Thyroid gland

The thyroid gland covers the windpipe from three sides. Two hormones of the thyroid gland, T3 (thyroxine) and T4 (triiodothyronine), help the body to produce and regulate the hormones adrenaline (also called epinephrine) and dopamine. Hormones are chemical substances that help control certain cells and organs. Adrenaline and dopamine are active in many physical and emotional responses, including fear, excitement, and pleasure. Other hormones from this gland also help regulate metabolism, which is the process by which calories and oxygen are converted into energy.

Without a functioning thyroid, the body would not be able to break down proteins and it would not be able to process carbohydrates and vitamins. For this reason, problems with this gland can lead to uncontrollable weight gain. For many people, these irregularities can be controlled through medications, as well as a modification of their diet.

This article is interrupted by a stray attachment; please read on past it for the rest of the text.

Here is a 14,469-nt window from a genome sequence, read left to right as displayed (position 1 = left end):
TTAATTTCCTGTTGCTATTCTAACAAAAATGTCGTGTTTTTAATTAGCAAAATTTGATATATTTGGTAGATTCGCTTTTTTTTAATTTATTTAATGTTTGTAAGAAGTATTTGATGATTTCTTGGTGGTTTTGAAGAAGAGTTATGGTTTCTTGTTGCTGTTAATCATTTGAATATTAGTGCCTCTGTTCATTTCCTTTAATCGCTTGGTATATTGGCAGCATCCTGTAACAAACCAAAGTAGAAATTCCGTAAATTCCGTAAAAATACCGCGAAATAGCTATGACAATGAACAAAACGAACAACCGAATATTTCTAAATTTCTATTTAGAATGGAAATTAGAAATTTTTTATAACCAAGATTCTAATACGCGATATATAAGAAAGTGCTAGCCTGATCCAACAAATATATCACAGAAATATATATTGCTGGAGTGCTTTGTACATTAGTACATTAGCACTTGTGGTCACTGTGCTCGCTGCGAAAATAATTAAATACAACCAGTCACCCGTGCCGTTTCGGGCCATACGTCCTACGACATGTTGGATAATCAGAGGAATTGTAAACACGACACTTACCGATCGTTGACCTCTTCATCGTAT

However, there is one other controlling factor. The gland cannot produce hormones on its own. It needs the assistance of the pituitary gland, which creates thyroid stimulating hormone (TSH). As a result, a nonfunctional pituitary gland will eventually lead to thyroid-gland-related issues. TSH will either trigger the production of thyroxine or triiodothyronine. If TSH is not present at the right levels, too much or too little of either hormone will be made.

Written and medically reviewed by the Healthline Editorial Team
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In Depth: Thyroid gland

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